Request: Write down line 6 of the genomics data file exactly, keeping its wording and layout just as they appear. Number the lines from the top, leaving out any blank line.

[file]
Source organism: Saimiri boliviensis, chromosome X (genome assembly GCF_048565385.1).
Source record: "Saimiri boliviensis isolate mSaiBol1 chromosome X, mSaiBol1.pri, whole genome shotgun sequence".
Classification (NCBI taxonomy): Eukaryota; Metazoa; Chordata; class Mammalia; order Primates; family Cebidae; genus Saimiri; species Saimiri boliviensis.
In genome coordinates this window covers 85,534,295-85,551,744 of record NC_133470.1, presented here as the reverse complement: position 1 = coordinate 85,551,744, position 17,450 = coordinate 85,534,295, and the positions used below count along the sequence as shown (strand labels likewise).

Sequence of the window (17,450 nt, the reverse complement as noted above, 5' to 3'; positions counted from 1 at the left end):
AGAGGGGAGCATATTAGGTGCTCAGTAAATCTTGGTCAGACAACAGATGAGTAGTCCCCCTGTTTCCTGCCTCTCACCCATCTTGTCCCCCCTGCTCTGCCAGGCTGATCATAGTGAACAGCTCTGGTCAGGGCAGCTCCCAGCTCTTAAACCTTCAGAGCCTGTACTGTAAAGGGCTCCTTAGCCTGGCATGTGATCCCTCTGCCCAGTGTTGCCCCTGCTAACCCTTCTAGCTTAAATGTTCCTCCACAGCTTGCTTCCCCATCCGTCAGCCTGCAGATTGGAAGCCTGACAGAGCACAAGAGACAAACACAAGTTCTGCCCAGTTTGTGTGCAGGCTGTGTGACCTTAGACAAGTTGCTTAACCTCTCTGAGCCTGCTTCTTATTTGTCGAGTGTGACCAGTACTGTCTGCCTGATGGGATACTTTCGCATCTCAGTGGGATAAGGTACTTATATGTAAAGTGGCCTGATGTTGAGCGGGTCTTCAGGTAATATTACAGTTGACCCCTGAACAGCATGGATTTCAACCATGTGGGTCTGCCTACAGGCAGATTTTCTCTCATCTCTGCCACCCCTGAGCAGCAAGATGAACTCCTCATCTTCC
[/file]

AGAGGGGAGCATATTAGGTGCTCAGTAAATCTTGGTCAGACAACAGATGAGTAGTCCCCCTGTTTCCTGCCTCTCACCCATCTTGTCCCCCCTGCTCTGCCAGGCTGATCATAGTGAACAGCTCTGGTCAGGGCAGCTCCCAGCTCTTAAACCTTCAGAGCCTGTACTGTAAAGGGCTCCTTAGCCTGGCATGTGATCCCTCTGCCCAGTGTTGCCCCTGCTAACCCTTCTAGCTTAAATGTTCCTCCACAGCTTGCTTCCCCATCCGTCAGCCTGCAGATTGGAAGCCTGACAGAGCACAAGAGACAAACACAAGTTCTGCCCAGTTTGTGTGCAGGCTGTGTGACCTTAGACAAGTTGCTTAACCTCTCTGAGCCTGCTTCTTATTTGTCGAGTGTGACCAGTACTGTCTGCCTGATGGGATACTTTCGCATCTCAGTGGGATAAGGTACTTATATGTAAAGTGGCCTGATGTTGAGCGGGTCTTCAGGTAATATTACAGTTGACCCCTGAACAGCATGGATTTCAACCATGTGGGTCTGCCTACAGGCAGATTTTCTCTCATCTCTGCCACCCCTGAGCAGCAAGATGAACTCCTCATCTTCC